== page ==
The second and final day of the rapid tournament in Moscow had an unexpected scenario: Magnus Carlsen lost all three games. This way he finished last, and didn't win a single game - something very rare for the player with the highest rating in the world! At the end of the day, the Norwegian tweeted: Carlsen tweet Carlsen's first loss probably wasn't all that devastating for him, since the entertainment value was high and his opponent played very creatively. Carlsen-Aronian Moscow, 2011 1. c4 g6 2. Nc3 c5 3. g3 Bg7 4. Bg2 Nc6 5. a3 d6 6. Rb1 a5 7. e3 e5 8. Nge2 Nge7 9. O-O O-O 10. d3 Rb8 11. Bd2 Be6 12. Nd5 b5 13. cxb5 Rxb5 14. Qa4 Diagram 1 14... Qb8!? Planning the first exchange sacrifice. 15. Nc7 Qxc7 16. Qxb5 Rb8 17. Qa4 Bb3 18. Qh4 Bc2 19. Qc4 Diagram 2 19... Bb3!? 'No, don't want to win it back, want to control the white squares instead.' 20. Qc1 Qb6 21. Re1 d5 22. Nc3 Rd8 23. e4 d4 24. Nd5 Nxd5 25. exd5 Diagram 3 25... Rxd5 'Instead I'll just sac another one!' 26. Bh6 Bf6 27. Bxd5 Bxd5 28. Qd1 Be7 29. h4 Qb7 30. Kh2 f6 31. Qe2 Nd8 32. Bd2 Bf3 33. Qf1 a4 Diagram 4 34. Qh3 h5 35. Ba5 Nf7 36. Qe6 Bd5 37. Qh3 Qb5 38. Bc7 Qxd3 39. g4 Qd2 40. Kg1 Be6 41. Qg2 hxg4 42. Rbc1 Kg7 43. Bb6 c4 44. Qc6 g3 45. fxg3 Bh3 46. Qf3 Qxb2 47. Ba7 Qb3 48. Qxb3 cxb3 49. Bxd4 Bxa3 50. Ra1 Bb4 51. Reb1 exd4 52. Rxa4 Bc5 53. Ra5 Bb6 54. Rb5 Bc7 55. R5xb3 Be5 Diagram 5 56. Kf2 Nd6 57. Kf3 Be6 58. Ra3 Bd5+ 59. Ke2 Nb5 60. Ra5 Nc3+ 61. Kf2 d3 62. Rxd5 Nxd5 63. Rb7+ Bc7 64. Kf3 Kh6 65. Rb3 Diagram 6 65... Bxg3! With the idea 66.Kxg3? d2 67. Rd3 Ne3! -+ 66. Rxd3 Nf4 67. Rd8 Nh5 68. Kg4 f5+ 69. Kh3 Be5 70. Ra8 Bf6 71. Ra6 Kg7 72. Ra7+ Kf8 73. Rb7 Be7 74. Ra7 Kf7 75. Ra6 Nf6 76. Kg3 Ne4+ 77. Kh3 Bc5 78. Rc6 Bd6 79. Ra6 Kg7 80. Ra8 Be5 81. Ra7+ Kh6 82. Rb7 Nf6 83. Re7 Ng4 84. Ra7 Bf6 85. Rf7 Kh5 0-1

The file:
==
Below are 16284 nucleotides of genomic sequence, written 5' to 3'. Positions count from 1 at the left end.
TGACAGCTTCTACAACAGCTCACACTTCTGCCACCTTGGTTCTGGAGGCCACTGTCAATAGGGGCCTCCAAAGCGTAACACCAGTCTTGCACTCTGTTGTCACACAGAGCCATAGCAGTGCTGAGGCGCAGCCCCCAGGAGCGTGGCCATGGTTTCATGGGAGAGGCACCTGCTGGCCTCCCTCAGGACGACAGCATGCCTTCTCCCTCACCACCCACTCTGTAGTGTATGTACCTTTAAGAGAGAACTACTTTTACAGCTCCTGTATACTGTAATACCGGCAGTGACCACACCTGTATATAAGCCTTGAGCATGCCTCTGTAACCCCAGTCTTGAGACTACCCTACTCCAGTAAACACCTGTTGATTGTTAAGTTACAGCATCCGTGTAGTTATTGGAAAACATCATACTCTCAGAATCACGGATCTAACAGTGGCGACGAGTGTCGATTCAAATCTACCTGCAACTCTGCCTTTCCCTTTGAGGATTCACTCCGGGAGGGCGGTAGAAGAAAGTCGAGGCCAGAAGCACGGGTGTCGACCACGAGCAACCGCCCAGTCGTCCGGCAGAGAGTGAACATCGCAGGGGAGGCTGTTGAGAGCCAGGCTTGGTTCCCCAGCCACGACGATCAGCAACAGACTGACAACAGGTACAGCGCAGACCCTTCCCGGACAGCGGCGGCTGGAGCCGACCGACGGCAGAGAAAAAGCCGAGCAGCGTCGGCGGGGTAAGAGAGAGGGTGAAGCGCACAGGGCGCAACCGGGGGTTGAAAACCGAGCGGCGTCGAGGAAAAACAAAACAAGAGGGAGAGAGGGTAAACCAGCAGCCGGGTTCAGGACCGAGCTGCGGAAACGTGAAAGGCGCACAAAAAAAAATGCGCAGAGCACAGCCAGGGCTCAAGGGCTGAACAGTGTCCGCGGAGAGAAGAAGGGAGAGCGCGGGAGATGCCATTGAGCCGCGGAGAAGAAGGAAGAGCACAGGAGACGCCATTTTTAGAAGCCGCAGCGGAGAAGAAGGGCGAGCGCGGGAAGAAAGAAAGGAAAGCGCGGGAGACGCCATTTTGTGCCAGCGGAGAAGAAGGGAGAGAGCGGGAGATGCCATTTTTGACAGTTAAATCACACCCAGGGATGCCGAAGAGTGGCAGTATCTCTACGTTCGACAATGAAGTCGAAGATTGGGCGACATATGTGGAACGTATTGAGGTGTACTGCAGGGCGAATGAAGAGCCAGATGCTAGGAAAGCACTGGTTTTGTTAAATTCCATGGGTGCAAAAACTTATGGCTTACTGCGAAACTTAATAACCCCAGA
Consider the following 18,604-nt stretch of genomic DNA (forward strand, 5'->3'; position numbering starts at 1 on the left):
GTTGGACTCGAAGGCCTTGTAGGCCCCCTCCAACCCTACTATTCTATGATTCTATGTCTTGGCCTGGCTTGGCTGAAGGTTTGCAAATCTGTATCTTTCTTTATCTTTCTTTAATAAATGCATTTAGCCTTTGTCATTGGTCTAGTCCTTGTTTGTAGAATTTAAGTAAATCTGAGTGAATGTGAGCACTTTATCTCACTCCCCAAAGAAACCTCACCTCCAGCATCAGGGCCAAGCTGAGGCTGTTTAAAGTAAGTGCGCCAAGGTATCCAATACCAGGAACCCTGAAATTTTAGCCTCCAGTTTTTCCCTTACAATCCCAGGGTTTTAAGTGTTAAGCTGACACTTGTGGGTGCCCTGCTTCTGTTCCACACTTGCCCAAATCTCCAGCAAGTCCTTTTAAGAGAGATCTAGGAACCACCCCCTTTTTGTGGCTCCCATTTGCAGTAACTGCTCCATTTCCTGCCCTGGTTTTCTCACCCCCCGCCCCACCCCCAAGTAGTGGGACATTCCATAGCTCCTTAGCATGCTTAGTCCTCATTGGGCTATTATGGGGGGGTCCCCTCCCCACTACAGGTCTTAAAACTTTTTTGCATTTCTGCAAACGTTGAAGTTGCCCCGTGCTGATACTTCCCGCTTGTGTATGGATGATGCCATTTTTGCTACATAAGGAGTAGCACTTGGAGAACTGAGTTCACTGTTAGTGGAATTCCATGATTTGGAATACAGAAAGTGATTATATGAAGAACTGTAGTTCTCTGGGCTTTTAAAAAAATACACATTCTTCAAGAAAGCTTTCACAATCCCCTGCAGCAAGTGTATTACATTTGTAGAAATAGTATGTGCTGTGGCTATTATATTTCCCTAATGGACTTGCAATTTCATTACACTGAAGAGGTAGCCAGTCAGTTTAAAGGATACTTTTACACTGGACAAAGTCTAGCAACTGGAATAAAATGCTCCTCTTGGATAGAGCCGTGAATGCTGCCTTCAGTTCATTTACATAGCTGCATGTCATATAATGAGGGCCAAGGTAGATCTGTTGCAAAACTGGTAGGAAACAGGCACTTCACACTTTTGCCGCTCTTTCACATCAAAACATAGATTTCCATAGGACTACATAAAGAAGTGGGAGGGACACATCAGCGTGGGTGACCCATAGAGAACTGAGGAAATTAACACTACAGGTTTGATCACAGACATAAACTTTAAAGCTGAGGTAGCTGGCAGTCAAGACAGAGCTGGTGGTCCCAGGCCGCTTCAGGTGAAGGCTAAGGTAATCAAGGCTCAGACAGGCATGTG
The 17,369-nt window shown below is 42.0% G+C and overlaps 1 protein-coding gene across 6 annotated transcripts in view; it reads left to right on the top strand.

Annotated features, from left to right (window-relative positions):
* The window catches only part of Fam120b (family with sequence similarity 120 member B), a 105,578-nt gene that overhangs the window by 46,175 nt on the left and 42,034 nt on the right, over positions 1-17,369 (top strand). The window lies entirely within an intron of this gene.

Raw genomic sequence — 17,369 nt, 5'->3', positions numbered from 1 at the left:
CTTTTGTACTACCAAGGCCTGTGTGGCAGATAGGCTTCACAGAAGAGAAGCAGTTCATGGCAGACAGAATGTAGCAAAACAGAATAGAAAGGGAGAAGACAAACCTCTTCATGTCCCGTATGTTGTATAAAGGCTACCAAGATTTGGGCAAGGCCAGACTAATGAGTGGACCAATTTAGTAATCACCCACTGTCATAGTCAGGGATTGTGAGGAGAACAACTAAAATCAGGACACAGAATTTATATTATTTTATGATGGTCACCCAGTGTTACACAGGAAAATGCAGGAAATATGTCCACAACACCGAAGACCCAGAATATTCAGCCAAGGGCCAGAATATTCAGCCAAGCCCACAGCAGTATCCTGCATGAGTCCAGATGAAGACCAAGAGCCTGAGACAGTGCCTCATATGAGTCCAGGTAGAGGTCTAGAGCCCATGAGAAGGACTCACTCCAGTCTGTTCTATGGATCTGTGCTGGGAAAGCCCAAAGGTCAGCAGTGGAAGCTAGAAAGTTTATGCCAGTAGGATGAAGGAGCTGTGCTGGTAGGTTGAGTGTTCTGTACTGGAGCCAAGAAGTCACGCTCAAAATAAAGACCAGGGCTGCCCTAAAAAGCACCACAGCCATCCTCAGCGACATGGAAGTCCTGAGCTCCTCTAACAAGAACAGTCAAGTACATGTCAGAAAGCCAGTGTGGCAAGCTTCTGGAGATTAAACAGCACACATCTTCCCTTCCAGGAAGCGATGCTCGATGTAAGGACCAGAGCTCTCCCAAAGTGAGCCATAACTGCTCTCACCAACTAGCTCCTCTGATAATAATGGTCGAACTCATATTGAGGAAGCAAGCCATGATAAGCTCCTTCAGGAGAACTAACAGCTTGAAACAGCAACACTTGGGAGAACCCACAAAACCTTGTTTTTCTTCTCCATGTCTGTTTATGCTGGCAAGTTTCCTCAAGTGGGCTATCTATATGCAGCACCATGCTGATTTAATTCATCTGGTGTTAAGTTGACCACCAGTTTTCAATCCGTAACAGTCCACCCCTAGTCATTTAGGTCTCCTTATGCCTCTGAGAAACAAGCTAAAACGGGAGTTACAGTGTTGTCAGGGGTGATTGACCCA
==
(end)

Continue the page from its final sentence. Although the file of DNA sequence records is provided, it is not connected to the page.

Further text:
Aronian vs Carlsen